Saving a Child’s Life

By Alex Fox, NKF Kidney Advocacy Committee Advocate

I am a living kidney donor. On May 31, 2016, I was blessed with the opportunity to give one of my kidneys to the sweetest, special needs 15-year-old I have ever met. How did that happen? How is she doing today? Let me answer those questions.

alexdarienneIn October 2015, I saw a post on Facebook from the sister of a woman with whom I went to school. It was a plea for a kidney donor. I was moved enough to reach out to that mom and say I was willing to be tested for her daughter. At that time, two of her family members were in the process of being tested. During January 2016, she messaged me and let me know that the two candidates didn’t work out.

That’s where my journey began. 

I was tested, prodded, poked and honored to find out that I was a perfect match for her. Darienne calls me Uncle Alex now. We have a bond that is just plain amazing. I visit her often when I travel back to Utah where the transplant took place. In the Summer 2016, I reached out to the NKF to see what I could do, and I went to go to Washington D.C. last March to speak about living organ donation.

It is so important that we make sure that living donors are protected in their jobs when they are recovering from giving the gift of life. Luckily, I had an employer that not only allowed me the time off, but they even paid me while I was down. Not everyone is so fortunate, which is why I advocate on behalf of legislation like the Living Donor Protection Act. Please help me support this bill by writing your legislators. I’m very grateful for the opportunity that I have of spreading this message. heroes park

As a follow up, I was notified last summer that I was selected to be included in a local  park as a Hero. The park is called, “Heroes Park.” I was chosen by a local high school to have my face be one of five included around the perimeter of the park. On March 15, 2018, there was an official ceremony at the park where I shared my message about living organ donation.

May you all be blessed in your time of need and may find your “hero” should you ever need it.  In the meantime, consider being someone else’s!

Learn more from the National Kidney Foundation about Advocacy in Action. Also, see our series on pediatric kidney disease on the Children’s Hospital Association’s Speak Now for Kids Blog.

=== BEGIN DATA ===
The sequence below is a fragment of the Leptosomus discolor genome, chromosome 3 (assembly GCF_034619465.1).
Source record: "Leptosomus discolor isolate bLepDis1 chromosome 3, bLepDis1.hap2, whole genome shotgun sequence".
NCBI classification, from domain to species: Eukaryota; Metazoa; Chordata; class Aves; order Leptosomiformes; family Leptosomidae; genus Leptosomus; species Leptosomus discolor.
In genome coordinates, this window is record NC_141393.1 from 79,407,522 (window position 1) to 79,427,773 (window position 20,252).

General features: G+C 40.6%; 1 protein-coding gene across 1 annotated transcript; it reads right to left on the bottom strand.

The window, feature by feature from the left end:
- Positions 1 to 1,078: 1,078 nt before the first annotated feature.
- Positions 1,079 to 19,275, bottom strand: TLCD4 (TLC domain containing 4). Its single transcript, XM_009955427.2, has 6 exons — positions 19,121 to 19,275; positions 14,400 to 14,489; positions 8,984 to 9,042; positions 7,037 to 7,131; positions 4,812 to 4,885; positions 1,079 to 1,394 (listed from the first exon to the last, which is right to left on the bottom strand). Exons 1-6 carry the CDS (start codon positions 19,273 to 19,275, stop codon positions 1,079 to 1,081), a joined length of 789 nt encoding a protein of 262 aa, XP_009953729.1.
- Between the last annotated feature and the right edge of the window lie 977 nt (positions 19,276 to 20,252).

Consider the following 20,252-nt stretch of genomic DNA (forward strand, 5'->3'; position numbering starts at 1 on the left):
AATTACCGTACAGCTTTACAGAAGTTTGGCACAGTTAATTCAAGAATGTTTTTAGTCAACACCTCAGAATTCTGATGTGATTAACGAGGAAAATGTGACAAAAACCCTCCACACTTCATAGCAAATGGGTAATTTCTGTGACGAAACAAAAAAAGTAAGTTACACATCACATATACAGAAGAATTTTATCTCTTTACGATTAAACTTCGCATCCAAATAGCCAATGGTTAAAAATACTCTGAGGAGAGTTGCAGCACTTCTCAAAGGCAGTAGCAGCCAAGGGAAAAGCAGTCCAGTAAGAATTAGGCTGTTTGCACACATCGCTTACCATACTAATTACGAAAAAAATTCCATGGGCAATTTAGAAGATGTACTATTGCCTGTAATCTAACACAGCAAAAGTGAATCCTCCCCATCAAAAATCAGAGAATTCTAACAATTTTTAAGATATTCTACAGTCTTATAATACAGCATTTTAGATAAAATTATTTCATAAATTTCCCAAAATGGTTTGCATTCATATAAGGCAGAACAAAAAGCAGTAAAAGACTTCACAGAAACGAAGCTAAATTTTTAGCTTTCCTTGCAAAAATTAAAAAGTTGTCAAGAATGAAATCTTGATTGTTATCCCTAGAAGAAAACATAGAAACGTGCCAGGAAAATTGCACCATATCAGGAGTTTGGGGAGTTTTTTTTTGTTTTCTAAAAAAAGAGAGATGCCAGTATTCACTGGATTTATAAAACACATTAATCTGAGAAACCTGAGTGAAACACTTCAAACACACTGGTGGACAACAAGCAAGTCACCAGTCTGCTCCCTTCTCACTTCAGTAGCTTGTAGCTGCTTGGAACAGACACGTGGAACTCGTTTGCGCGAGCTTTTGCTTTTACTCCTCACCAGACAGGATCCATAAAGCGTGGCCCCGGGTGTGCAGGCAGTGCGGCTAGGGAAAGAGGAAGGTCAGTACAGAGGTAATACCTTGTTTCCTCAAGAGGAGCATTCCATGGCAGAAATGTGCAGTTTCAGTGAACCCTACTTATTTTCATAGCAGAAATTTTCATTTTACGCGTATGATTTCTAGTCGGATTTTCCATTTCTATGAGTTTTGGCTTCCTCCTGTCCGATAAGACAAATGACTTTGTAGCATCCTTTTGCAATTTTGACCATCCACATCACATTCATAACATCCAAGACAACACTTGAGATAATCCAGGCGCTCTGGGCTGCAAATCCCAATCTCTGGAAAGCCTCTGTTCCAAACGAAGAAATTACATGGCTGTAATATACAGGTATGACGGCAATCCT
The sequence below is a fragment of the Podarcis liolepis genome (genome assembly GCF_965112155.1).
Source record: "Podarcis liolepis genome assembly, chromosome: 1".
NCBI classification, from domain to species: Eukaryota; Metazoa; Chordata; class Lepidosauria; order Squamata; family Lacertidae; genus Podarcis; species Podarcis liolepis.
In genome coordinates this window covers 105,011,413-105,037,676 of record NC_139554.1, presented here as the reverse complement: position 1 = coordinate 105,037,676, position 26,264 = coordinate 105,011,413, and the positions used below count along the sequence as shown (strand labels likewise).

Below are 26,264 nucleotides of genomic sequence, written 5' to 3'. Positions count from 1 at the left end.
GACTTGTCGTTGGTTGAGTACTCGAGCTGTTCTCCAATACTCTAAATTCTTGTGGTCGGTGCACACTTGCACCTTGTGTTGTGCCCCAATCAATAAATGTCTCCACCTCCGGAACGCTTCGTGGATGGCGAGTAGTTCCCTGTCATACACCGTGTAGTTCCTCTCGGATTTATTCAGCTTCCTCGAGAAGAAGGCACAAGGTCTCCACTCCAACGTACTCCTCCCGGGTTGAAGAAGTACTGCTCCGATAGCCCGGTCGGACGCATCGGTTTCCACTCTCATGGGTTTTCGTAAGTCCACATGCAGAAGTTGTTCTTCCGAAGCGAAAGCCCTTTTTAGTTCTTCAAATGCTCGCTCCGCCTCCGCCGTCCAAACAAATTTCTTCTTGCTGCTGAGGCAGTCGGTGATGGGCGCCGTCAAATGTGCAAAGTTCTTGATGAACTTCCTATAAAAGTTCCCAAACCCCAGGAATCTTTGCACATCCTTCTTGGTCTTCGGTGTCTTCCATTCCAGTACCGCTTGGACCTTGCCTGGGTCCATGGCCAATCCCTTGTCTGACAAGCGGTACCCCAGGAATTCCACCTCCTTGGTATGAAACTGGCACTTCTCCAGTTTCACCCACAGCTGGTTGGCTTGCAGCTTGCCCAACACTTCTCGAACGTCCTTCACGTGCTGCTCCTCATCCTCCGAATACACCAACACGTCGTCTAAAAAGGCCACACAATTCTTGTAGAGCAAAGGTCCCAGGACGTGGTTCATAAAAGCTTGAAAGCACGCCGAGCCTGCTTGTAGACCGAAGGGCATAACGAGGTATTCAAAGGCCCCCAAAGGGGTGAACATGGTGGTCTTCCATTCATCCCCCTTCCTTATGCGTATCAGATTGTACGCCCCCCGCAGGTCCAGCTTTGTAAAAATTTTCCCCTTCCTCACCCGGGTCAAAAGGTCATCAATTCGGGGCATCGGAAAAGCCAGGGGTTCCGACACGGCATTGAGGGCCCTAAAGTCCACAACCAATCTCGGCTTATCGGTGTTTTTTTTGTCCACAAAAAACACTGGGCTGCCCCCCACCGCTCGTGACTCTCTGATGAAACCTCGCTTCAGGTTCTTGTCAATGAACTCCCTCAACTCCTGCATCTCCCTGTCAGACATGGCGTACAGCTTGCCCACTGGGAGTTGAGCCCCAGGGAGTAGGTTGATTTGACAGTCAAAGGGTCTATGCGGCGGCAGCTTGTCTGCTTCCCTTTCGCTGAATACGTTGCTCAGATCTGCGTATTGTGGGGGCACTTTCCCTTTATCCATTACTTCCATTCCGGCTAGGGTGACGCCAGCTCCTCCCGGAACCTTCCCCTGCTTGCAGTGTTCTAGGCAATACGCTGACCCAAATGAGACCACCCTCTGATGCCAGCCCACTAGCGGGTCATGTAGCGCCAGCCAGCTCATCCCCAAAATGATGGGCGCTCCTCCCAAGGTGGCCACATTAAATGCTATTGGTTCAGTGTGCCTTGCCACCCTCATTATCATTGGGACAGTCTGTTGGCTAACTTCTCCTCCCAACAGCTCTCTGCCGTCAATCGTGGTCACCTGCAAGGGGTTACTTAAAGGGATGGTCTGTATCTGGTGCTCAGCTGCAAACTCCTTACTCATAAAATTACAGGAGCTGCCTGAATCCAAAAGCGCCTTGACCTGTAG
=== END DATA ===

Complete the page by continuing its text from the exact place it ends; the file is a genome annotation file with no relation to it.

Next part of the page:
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Putting Patients at the Center of Kidney Disease Research

by Kelli Collins, MSW, Vice President of Patient Engagement, National Kidney Foundation

One in three American adults is at risk for kidney disease. The problem already affects 30 million American adults, 90 percent of whom don’t know they have it. The National Kidney Foundation’s sole focus is to address those daunting statistics.

NKF leads the charge in increasing awareness about kidney disease through action, education, and accelerating change. A key piece of that mission is advocating for research that answers the questions most important to patients with kidney disease and those who care for them. As we mark National Kidney Month, we reflect on our commitment to this critical patient-driven research, including our growing and meaningful relationship with the Patient-Centered Outcomes Research Institute (PCORI).

Doctor explaining urological problems

PCORI, a private, nonprofit organization authorized by Congress to fund research that helps patients and their caregivers make better-informed decisions about the healthcare choices, has funded 17 patient-centered comparative clinical effectiveness research studies about kidney disease to date.

What Is Patient-Centered Kidney Disease Research?

Patient-centered research involves patients as true partners throughout the entire process, from developing the research question to disseminating findings. Several years ago, we conducted a review of existing patient-centered outcomes research focused on kidney disease. We found that unless a project was funded by PCORI, most research didn’t actively engage patients in the process. At the same time, we were building our kidney patient-advocacy committee, which brings together patients, care partners, and family members to develop programs that support our mission. We wanted to find ways to involve them and others impacted by kidney disease in research.

Because NKF is a voice for patients and professionals, a source for education, and a connection for all stakeholder groups, it made sense for us—and our members—to form partnerships with PCORI.

Patient-Centered Outcomes Research Stakeholders’ Conference

Our review of existing patient-centered research culminated in the first Patient-Centered Outcomes Research Stakeholders’ Conference on kidney disease, in April 2017. Patients, caregivers, clinicians, academics, and other stakeholder groups came together to identify kidney disease-related research topics, brainstorm how to alleviate barriers to including patients in research, and make connections to work together on future research projects.

“The conference truly embodied how patients and researchers can work collaboratively to address questions most important to kidney patients. Over the course of a year, patients and stakeholders were true partners throughout all phases of this conference project: working together in the planning of the activities, shaping the agenda, and leading the conference activities, as well as disseminating the findings,” says Derek Forfang, a kidney diseases patient and cochair of the stakeholders’ conference.